Lawmakers in Missouri this week debated the possibility that adults up to age 25 could be covered by a set of bills designed to limit the access of minors to gender-affirming health care. In Idaho, legislation was proposed that would have restrained trans health care only for minors — but made it a crime for their parents to take them out of state to obtain it. (The bill was ultimately blocked in the Idaho Senate.) In Texas, it’s the parents of transgender children who fear facing legal penalties, as the state government has sought to charge them with child abuse.
The measures drafted in Missouri, Idaho and Texas are expansive in their attempts to control the residents of their states, and they are hardly exceptions. A flurry of bills that show a breathtaking disregard for individual rights on topics from abortion to race are flying through legislatures in these and many other red states.
The trend in these red states represents a high-water mark of illiberalism in 21st century America. To call this phenomenon merely a new manifestation of the long-ranging culture wars, as so many are, is a mistake.
To criminalize seeking out-of-state services is a clear affront to the ability of people in this country to enjoy freedom of movement. To expand the constraints on adults to make their own health care decisions and to allow neighbors to act as bounty hunters on transgressors, as Texas law does when it comes to abortion, frays the relationship people have with their bodies and their neighbors. To threaten parents with abuse investigations for medical treatment doctors endorse is to fundamentally warp the nature of how the state relates to the American household.
Across the country, local and state politics are beset by transgressions of liberal values. To be clear, I don’t mean progressive values. I mean what might be called capital-L Liberalism, those beliefs in the freedom of the individual and the commitment to tolerance, rights and conscience that are commensurate with a free society.
Taken together, the trend in these red states represents a high-water mark of illiberalism in 21st century America. To call this phenomenon merely a new manifestation of the long-ranging culture wars, as so many are, is a mistake. It is no less than cultural authoritarianism, a strategy that has been modeled by the self-proclaimed “illiberal democracy” of Hungarian Prime Minister Viktor Orbán and adopted by populist political leaders in Central Europe, South America and Asia, as well. A number of America’s right-wing figures have become open cheerleaders of Orbán’s government and even frequent travelers to Budapest.
The term “illiberal democracy” is apt because, as is true in Hungary, the majority of voters in many of these red states have put such illiberals in power. Orbán has proven his case that a hostile approach to ideas and speech he deems unfriendly, as well as to positions on hot-button social issues that don’t conform with conservative Christian values, can be democratically successful — and that, when the nation gives you such a mandate, the rights and dignities of those on the losing end can easily falter.
This connection is important to underscore, because for all the focus on the threat to American-style democracy by challenges to the 2020 presidential election, the Jan. 6 assault on the U.S. Capitol and voter disenfranchisement throughout the country, the current cultural clampdown needs to be understood as a threat to our political system, as well.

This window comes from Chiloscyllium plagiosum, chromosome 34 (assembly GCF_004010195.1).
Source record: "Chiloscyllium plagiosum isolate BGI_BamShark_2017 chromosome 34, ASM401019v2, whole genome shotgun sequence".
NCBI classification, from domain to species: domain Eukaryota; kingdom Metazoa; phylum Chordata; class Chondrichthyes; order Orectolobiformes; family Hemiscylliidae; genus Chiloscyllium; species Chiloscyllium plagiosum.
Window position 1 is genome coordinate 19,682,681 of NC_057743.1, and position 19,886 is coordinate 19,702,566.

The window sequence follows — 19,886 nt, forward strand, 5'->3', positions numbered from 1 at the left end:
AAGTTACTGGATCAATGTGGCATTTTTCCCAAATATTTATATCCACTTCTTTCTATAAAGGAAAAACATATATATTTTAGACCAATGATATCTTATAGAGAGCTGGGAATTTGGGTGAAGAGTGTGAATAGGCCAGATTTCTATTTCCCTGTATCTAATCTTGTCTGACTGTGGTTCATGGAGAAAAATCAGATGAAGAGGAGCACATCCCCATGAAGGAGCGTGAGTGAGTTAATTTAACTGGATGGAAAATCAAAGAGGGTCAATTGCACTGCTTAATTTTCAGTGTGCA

Unfortunately, the successful deployment of cultural authoritarianism in the ostensibly democratic world is hardly limited to Hungary — demonstrating the strength of its appeal. Poland, Hungary’s illiberal partner within the European Union, has engaged in a significant rollback of abortion rights, with Amnesty International noting that abortion in Poland has become “almost impossible” for those who are eligible to obtain. LGBTQ rights are also under threat with the rise of so-called LGBT-free zones, which the BBC calculated to be about 100 Polish towns and regions that passed resolutions (some later repealed) declaring themselves free of “LGBT ideology.” Beyond Europe, elected populists Jair Bolsonaro in Brazil and Rodrigo Duterte in the Philippines have demonstrated even more brutal civil society and cultural clampdowns.
Of course, the U.S. has much stronger safeguards against cultural authoritarianism than these countries. State governments aren’t simply free to do as they please. Americans have constitutional protections. Last year, a federal judge halted a bill passed in my own state of Arkansas that would have banned gender-affirming treatment for youths. Judges in Texas have also intervened in the efforts to prosecute parents of trans children for child abuse. But fighting state laws in the courts is a time-, labor- and cost-intensive endeavor. In some cases, the law is murky, and right-wing courts, particularly the 6-3 conservative majority on the Supreme Court, can’t be relied upon to intervene in defense of minority rights.
That a wide range of deeply illiberal violations of freedom and dignity can exist below the federal level is nothing new in American political history. But this particular movement comes as we are facing a democratic crisis in this country, and both must be acknowledged.
Democracy is a process. And while it’s one that produces winners and losers, liberal democracy is one in which the losers aren’t abused and in which they can be assured that their right to remain and participate in society won’t be abrogated. Today, in state capitals across the country, a spate of illiberalism threatens that security.